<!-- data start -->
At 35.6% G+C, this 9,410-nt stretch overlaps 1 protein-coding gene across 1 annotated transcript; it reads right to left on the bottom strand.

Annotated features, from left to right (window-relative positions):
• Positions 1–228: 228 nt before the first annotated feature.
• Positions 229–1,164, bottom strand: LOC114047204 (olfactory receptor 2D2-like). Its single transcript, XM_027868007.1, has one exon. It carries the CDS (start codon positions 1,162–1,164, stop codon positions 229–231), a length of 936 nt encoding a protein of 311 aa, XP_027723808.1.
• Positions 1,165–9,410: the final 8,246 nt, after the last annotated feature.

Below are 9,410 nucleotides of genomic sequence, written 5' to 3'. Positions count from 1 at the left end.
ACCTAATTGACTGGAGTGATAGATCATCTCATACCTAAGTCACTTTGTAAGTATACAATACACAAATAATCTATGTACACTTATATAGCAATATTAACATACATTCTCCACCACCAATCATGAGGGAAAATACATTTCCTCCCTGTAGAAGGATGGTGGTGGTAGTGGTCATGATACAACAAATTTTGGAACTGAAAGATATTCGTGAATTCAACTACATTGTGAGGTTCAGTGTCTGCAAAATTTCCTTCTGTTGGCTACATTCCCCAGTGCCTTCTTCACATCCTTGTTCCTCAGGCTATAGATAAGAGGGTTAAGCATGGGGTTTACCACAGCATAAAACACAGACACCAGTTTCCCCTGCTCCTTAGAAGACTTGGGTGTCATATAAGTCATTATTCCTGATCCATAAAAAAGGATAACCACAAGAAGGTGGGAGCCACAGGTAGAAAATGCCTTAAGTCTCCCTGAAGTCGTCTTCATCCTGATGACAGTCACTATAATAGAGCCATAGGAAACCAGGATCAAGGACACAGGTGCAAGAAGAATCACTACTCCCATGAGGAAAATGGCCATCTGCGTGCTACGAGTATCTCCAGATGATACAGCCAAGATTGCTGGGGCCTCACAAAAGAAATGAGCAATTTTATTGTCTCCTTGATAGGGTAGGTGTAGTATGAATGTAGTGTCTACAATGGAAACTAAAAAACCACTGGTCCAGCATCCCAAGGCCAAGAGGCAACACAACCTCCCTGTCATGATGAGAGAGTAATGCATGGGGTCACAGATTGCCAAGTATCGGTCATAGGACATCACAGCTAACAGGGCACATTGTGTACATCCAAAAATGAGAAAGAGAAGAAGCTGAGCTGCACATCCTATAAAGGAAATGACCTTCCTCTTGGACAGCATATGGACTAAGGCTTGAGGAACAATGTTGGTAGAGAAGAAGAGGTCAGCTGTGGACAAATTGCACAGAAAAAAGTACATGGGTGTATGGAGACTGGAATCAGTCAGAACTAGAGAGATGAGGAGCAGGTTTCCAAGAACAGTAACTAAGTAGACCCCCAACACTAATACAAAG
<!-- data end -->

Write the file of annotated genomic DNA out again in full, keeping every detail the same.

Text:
At 35.6% G+C, this 9,410-nt stretch overlaps 1 protein-coding gene across 1 annotated transcript; it reads right to left on the bottom strand.

Annotated features, from left to right (window-relative positions):
• Positions 1–228: 228 nt before the first annotated feature.
• Positions 229–1,164, bottom strand: LOC114047204 (olfactory receptor 2D2-like). Its single transcript, XM_027868007.1, has one exon. It carries the CDS (start codon positions 1,162–1,164, stop codon positions 229–231), a length of 936 nt encoding a protein of 311 aa, XP_027723808.1.
• Positions 1,165–9,410: the final 8,246 nt, after the last annotated feature.

Below are 9,410 nucleotides of genomic sequence, written 5' to 3'. Positions count from 1 at the left end.
ACCTAATTGACTGGAGTGATAGATCATCTCATACCTAAGTCACTTTGTAAGTATACAATACACAAATAATCTATGTACACTTATATAGCAATATTAACATACATTCTCCACCACCAATCATGAGGGAAAATACATTTCCTCCCTGTAGAAGGATGGTGGTGGTAGTGGTCATGATACAACAAATTTTGGAACTGAAAGATATTCGTGAATTCAACTACATTGTGAGGTTCAGTGTCTGCAAAATTTCCTTCTGTTGGCTACATTCCCCAGTGCCTTCTTCACATCCTTGTTCCTCAGGCTATAGATAAGAGGGTTAAGCATGGGGTTTACCACAGCATAAAACACAGACACCAGTTTCCCCTGCTCCTTAGAAGACTTGGGTGTCATATAAGTCATTATTCCTGATCCATAAAAAAGGATAACCACAAGAAGGTGGGAGCCACAGGTAGAAAATGCCTTAAGTCTCCCTGAAGTCGTCTTCATCCTGATGACAGTCACTATAATAGAGCCATAGGAAACCAGGATCAAGGACACAGGTGCAAGAAGAATCACTACTCCCATGAGGAAAATGGCCATCTGCGTGCTACGAGTATCTCCAGATGATACAGCCAAGATTGCTGGGGCCTCACAAAAGAAATGAGCAATTTTATTGTCTCCTTGATAGGGTAGGTGTAGTATGAATGTAGTGTCTACAATGGAAACTAAAAAACCACTGGTCCAGCATCCCAAGGCCAAGAGGCAACACAACCTCCCTGTCATGATGAGAGAGTAATGCATGGGGTCACAGATTGCCAAGTATCGGTCATAGGACATCACAGCTAACAGGGCACATTGTGTACATCCAAAAATGAGAAAGAGAAGAAGCTGAGCTGCACATCCTATAAAGGAAATGACCTTCCTCTTGGACAGCATATGGACTAAGGCTTGAGGAACAATGTTGGTAGAGAAGAAGAGGTCAGCTGTGGACAAATTGCACAGAAAAAAGTACATGGGTGTATGGAGACTGGAATCAGTCAGAACTAGAGAGATGAGGAGCAGGTTTCCAAGAACAGTAACTAAGTAGACCCCCAACACTAATACAAAG